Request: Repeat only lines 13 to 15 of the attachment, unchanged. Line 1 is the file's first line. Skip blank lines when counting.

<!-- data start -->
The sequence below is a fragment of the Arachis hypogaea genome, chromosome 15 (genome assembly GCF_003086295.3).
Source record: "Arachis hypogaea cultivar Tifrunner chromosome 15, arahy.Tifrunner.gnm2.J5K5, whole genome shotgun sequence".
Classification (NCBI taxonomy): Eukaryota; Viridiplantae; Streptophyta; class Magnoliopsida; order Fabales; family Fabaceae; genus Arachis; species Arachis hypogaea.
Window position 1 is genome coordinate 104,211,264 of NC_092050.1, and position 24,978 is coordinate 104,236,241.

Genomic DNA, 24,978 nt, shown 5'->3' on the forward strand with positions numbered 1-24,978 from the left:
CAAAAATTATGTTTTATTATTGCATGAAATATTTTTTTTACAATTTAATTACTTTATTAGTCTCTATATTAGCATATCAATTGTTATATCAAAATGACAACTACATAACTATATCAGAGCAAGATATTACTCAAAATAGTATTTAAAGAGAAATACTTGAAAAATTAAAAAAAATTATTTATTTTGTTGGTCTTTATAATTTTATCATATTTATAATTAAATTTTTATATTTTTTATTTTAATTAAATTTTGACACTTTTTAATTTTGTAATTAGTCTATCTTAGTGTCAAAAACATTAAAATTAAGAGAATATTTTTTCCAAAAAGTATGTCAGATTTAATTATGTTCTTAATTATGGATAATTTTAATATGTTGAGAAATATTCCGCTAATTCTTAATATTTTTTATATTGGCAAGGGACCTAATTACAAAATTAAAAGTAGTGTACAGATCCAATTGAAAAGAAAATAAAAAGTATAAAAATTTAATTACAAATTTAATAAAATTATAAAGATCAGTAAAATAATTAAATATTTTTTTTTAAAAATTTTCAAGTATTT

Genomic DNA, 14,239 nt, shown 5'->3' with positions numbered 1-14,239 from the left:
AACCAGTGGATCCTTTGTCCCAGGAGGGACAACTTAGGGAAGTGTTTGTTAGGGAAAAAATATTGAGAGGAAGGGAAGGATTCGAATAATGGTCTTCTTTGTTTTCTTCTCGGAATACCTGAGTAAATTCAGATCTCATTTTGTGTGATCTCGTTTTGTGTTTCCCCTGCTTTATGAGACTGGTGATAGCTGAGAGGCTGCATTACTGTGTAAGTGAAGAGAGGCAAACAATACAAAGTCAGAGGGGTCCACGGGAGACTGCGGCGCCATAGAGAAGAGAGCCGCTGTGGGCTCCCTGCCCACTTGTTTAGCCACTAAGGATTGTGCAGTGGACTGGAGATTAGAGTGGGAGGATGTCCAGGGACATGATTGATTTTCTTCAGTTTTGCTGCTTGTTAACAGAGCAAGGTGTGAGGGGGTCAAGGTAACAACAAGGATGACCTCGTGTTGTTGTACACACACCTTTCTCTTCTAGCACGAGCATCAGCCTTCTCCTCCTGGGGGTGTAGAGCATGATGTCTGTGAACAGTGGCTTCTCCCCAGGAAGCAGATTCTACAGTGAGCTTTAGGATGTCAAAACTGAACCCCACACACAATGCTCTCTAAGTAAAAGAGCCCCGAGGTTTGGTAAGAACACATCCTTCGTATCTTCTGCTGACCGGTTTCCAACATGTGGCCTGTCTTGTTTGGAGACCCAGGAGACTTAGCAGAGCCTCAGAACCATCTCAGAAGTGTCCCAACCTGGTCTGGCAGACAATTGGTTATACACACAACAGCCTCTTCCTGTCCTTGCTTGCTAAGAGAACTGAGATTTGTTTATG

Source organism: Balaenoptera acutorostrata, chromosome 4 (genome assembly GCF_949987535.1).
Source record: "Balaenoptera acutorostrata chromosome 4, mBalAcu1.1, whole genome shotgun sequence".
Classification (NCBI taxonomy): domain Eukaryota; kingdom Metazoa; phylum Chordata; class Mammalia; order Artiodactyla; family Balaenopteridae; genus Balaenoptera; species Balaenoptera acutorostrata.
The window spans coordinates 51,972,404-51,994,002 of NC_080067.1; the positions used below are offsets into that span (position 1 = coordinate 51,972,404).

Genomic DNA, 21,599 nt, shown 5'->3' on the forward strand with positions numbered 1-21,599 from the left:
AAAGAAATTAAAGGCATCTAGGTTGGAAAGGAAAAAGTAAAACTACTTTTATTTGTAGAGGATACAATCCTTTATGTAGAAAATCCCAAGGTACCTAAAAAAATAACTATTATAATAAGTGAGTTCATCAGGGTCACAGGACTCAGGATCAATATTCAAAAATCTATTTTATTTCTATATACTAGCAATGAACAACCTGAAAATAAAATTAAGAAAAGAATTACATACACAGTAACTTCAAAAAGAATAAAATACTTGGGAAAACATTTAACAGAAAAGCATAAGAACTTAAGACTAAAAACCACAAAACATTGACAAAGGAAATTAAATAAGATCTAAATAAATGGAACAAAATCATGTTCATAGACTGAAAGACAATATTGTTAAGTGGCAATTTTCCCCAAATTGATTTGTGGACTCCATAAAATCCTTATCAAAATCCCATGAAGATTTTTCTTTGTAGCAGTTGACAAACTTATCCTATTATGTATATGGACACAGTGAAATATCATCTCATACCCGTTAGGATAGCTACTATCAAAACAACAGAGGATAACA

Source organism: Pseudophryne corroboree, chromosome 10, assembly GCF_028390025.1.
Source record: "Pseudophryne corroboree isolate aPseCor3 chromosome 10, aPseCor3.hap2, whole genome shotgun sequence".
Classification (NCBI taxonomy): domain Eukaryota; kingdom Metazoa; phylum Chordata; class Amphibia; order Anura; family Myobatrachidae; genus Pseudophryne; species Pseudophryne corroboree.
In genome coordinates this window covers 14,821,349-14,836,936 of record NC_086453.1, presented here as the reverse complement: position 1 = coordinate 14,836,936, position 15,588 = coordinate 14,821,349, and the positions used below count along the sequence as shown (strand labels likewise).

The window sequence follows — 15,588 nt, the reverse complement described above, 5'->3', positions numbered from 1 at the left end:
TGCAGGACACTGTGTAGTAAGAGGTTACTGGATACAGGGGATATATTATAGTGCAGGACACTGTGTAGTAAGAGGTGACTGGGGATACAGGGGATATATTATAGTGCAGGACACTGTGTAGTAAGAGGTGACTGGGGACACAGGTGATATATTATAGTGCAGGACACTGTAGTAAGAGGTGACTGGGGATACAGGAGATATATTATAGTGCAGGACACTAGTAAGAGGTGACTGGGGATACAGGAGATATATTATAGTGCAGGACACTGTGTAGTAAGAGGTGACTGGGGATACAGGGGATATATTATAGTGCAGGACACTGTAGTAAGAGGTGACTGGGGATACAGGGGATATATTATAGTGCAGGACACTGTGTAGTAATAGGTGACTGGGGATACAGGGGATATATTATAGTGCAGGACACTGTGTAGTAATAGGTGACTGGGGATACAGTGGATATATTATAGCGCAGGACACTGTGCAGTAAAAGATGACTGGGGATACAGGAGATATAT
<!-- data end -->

Genomic DNA, 21,599 nt, shown 5'->3' on the forward strand with positions numbered 1-21,599 from the left:
AAAGAAATTAAAGGCATCTAGGTTGGAAAGGAAAAAGTAAAACTACTTTTATTTGTAGAGGATACAATCCTTTATGTAGAAAATCCCAAGGTACCTAAAAAAATAACTATTATAATAAGTGAGTTCATCAGGGTCACAGGACTCAGGATCAATATTCAAAAATCTATTTTATTTCTATATACTAGCAATGAACAACCTGAAAATAAAATTAAGAAAAGAATTACATACACAGTAACTTCAAAAAGAATAAAATACTTGGGAAAACATTTAACAGAAAAGCATAAGAACTTAAGACTAAAAACCACAAAACATTGACAAAGGAAATTAAATAAGATCTAAATAAATGGAACAAAATCATGTTCATAGACTGAAAGACAATATTGTTAAGTGGCAATTTTCCCCAAATTGATTTGTGGACTCCATAAAATCCTTATCAAAATCCCATGAAGATTTTTCTTTGTAGCAGTTGACAAACTTATCCTATTATGTATATGGACACAGTGAAATATCATCTCATACCCGTTAGGATAGCTACTATCAAAACAACAGAGGATAACA

Source organism: Pseudophryne corroboree, chromosome 10, assembly GCF_028390025.1.